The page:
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Special Issue "UHF Wearable Antennas for RFID Applications"

A special issue of Sensors (ISSN 1424-8220). This special issue belongs to the section "Physical Sensors".

Deadline for manuscript submissions: closed (31 October 2020) | Viewed by 7776

Special Issue Editor

Prof. Dr. Giovanni Andrea Casula
E-Mail Website
Guest Editor
Department of Electrical and Electronic Engineering, University of Cagliari, Piazza d’armi, 09123 Cagliari, Italy
Interests: low-cost RFID tag design in the UHF band; wearable antennas design and interaction with the human body; design of substrate integrated waveguides slot antennas in the UHF band; microwave antennas design using genetic programming, periodic structures design (EBG and AMC) through evolutionary programming; printed log-periodic dipole antennas design using innovative feeding techniques and inkjet printing; synthesis, analysis, and design of wire, patch and slot antennas
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Special Issue Information

Dear Colleagues,

Radio-frequency identification (RFID) technology has recently attracted significant interest in wearable applications, especially in the UHF frequency band, where devices operate in the far-field region, allowing long haul links. Several design challenges are associated with wearable RFID technologies, including operation frequencies, the influence of the surrounding biological tissues, antenna design and miniaturization, and conforming to international safety guidelines. Different fabrication methods are available for realizing flexible, conformal, and robust RFID device prototypes. The presence of the human body in close proximity to the RFID device is probably the most critical difficulty in terms of design, fabrication, and testing, which must be faced in order to allow appropriate developments in the field of health care and of body-area applications in general.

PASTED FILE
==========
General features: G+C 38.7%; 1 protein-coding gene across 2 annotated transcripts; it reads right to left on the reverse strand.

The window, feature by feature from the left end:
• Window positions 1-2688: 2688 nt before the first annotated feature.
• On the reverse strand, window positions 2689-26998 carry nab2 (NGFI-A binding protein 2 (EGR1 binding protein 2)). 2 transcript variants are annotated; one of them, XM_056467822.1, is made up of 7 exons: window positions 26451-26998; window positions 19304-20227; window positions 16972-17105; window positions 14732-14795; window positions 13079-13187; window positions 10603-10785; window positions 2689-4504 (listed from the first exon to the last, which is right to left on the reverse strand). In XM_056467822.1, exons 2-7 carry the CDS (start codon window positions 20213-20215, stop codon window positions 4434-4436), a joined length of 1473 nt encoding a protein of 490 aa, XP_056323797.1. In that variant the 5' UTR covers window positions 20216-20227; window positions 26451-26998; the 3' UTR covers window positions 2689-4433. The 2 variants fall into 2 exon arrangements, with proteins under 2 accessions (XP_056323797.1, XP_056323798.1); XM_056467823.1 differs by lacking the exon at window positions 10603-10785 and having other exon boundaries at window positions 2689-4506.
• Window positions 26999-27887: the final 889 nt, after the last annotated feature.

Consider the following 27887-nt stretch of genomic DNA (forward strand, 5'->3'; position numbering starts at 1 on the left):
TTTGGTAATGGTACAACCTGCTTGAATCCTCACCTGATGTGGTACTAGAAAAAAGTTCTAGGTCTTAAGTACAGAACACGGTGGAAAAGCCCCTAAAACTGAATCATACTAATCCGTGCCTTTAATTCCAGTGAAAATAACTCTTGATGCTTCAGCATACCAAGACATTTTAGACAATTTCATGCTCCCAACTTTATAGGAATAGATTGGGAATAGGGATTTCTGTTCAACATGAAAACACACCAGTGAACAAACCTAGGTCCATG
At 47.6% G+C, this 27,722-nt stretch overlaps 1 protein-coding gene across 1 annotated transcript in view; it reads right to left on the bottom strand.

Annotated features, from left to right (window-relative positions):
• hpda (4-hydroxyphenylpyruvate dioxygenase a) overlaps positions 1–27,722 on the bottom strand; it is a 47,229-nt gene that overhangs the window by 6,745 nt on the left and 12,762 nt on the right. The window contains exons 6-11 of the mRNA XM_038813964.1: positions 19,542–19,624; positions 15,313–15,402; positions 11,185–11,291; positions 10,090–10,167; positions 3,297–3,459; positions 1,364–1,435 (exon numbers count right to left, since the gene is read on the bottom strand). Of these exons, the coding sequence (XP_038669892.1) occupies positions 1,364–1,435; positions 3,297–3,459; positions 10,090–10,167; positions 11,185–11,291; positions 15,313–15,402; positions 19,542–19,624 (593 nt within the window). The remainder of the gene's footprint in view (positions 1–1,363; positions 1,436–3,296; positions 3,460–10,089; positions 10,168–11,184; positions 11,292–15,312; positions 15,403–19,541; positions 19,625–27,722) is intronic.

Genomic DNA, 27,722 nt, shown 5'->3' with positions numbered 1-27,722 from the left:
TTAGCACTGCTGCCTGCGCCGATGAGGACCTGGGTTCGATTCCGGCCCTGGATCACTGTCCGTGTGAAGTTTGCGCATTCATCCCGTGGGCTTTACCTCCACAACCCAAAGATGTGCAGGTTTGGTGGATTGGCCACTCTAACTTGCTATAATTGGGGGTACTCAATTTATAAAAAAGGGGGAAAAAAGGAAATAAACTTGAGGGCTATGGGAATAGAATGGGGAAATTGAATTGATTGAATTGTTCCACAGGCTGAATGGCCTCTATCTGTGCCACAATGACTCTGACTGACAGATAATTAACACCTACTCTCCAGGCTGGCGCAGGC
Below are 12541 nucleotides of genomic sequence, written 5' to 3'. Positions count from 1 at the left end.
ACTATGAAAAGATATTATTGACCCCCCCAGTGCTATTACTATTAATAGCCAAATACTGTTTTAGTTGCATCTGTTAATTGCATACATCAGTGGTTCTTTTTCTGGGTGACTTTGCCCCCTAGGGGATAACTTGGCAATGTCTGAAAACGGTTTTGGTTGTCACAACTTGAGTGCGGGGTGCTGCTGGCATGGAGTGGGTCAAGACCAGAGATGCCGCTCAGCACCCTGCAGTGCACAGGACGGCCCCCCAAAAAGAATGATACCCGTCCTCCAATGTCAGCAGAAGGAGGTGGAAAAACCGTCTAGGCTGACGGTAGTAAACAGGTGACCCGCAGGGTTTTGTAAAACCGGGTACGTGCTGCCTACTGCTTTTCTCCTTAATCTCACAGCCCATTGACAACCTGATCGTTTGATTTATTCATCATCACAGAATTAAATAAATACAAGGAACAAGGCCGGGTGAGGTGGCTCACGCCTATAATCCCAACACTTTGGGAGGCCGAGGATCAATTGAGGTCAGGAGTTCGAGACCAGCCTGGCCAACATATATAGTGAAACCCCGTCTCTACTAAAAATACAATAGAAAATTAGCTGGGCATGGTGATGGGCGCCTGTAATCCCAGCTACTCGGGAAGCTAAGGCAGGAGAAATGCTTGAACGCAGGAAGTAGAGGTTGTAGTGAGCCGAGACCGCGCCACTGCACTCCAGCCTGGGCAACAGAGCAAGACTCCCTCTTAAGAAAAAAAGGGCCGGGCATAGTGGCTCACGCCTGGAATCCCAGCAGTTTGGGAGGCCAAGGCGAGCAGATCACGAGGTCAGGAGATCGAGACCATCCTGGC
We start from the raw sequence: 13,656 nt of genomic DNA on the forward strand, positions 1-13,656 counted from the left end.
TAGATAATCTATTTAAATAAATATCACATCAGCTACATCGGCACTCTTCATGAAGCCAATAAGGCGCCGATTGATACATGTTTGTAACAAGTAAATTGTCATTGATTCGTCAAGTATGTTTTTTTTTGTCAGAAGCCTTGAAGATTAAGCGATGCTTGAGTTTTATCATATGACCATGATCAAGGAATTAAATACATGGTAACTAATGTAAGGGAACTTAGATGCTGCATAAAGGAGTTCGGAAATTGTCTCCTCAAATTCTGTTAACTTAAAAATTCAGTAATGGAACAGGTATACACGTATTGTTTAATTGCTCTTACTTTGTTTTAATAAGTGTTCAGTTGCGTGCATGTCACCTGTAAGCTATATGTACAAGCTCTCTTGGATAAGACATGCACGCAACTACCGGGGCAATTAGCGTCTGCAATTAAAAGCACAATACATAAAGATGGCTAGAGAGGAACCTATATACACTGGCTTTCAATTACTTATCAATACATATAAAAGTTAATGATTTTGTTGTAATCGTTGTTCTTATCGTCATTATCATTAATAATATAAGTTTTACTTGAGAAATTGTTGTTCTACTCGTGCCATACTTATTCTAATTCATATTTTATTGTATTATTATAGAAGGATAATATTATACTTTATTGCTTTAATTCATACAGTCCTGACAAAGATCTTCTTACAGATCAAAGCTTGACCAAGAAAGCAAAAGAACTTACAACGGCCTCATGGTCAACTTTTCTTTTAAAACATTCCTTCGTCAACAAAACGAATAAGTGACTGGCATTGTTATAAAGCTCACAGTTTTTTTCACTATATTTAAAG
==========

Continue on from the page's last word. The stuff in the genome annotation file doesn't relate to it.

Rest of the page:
Authors are invited to submit articles reporting recent advances in wearable antennas for RFID applications in the UHF frequency band. The Special Issue is mainly focused on new design methodologies and simulation techniques to face the problems imposed by the human body proximity, which significantly modifies the performance of wearable antennas. The scope of this Special Issue will be the collection of new full research and/or review results, and highly rated manuscripts exploring the above topic.

Dr. Giovanni Andrea Casula
Guest Editor

Manuscript Submission Information

Manuscripts should be submitted online at www.mdpi.com by registering and logging in to this website. Once you are registered, click here to go to the submission form. Manuscripts can be submitted until the deadline. All submissions that pass pre-check are peer-reviewed. Accepted papers will be published continuously in the journal (as soon as accepted) and will be listed together on the special issue website. Research articles, review articles as well as short communications are invited. For planned papers, a title and short abstract (about 100 words) can be sent to the Editorial Office for announcement on this website.

Submitted manuscripts should not have been published previously, nor be under consideration for publication elsewhere (except conference proceedings papers). All manuscripts are thoroughly refereed through a single-blind peer-review process. A guide for authors and other relevant information for submission of manuscripts is available on the Instructions for Authors page. Sensors is an international peer-reviewed open access semimonthly journal published by MDPI.